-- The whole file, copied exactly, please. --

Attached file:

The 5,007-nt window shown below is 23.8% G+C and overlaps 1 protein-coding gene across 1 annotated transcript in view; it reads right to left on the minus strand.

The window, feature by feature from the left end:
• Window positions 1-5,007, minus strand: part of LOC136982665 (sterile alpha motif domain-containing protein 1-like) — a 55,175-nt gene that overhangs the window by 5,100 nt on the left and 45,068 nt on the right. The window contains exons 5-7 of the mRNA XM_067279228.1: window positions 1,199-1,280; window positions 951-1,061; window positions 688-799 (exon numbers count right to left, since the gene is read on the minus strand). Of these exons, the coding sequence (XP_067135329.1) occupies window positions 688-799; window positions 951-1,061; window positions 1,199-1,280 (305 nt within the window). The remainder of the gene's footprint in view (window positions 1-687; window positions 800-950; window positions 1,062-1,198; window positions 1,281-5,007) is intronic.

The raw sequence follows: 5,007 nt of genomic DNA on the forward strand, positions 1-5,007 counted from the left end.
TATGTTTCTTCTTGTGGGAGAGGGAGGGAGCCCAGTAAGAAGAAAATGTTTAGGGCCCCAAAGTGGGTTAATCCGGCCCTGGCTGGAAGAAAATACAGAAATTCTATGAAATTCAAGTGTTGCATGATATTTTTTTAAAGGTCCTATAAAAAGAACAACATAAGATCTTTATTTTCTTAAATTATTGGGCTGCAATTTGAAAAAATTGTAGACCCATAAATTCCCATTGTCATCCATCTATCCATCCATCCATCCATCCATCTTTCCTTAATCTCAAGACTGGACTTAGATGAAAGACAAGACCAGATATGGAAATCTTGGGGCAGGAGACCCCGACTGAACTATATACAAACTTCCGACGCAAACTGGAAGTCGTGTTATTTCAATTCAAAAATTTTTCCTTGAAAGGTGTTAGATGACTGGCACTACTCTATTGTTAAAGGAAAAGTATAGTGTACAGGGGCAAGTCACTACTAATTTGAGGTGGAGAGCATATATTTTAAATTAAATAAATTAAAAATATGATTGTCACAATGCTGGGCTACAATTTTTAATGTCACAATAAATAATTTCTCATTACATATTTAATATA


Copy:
The 5,007-nt window shown below is 23.8% G+C and overlaps 1 protein-coding gene across 1 annotated transcript in view; it reads right to left on the minus strand.

The window, feature by feature from the left end:
• Window positions 1-5,007, minus strand: part of LOC136982665 (sterile alpha motif domain-containing protein 1-like) — a 55,175-nt gene that overhangs the window by 5,100 nt on the left and 45,068 nt on the right. The window contains exons 5-7 of the mRNA XM_067279228.1: window positions 1,199-1,280; window positions 951-1,061; window positions 688-799 (exon numbers count right to left, since the gene is read on the minus strand). Of these exons, the coding sequence (XP_067135329.1) occupies window positions 688-799; window positions 951-1,061; window positions 1,199-1,280 (305 nt within the window). The remainder of the gene's footprint in view (window positions 1-687; window positions 800-950; window positions 1,062-1,198; window positions 1,281-5,007) is intronic.

The raw sequence follows: 5,007 nt of genomic DNA on the forward strand, positions 1-5,007 counted from the left end.
TATGTTTCTTCTTGTGGGAGAGGGAGGGAGCCCAGTAAGAAGAAAATGTTTAGGGCCCCAAAGTGGGTTAATCCGGCCCTGGCTGGAAGAAAATACAGAAATTCTATGAAATTCAAGTGTTGCATGATATTTTTTTAAAGGTCCTATAAAAAGAACAACATAAGATCTTTATTTTCTTAAATTATTGGGCTGCAATTTGAAAAAATTGTAGACCCATAAATTCCCATTGTCATCCATCTATCCATCCATCCATCCATCCATCTTTCCTTAATCTCAAGACTGGACTTAGATGAAAGACAAGACCAGATATGGAAATCTTGGGGCAGGAGACCCCGACTGAACTATATACAAACTTCCGACGCAAACTGGAAGTCGTGTTATTTCAATTCAAAAATTTTTCCTTGAAAGGTGTTAGATGACTGGCACTACTCTATTGTTAAAGGAAAAGTATAGTGTACAGGGGCAAGTCACTACTAATTTGAGGTGGAGAGCATATATTTTAAATTAAATAAATTAAAAATATGATTGTCACAATGCTGGGCTACAATTTTTAATGTCACAATAAATAATTTCTCATTACATATTTAATATA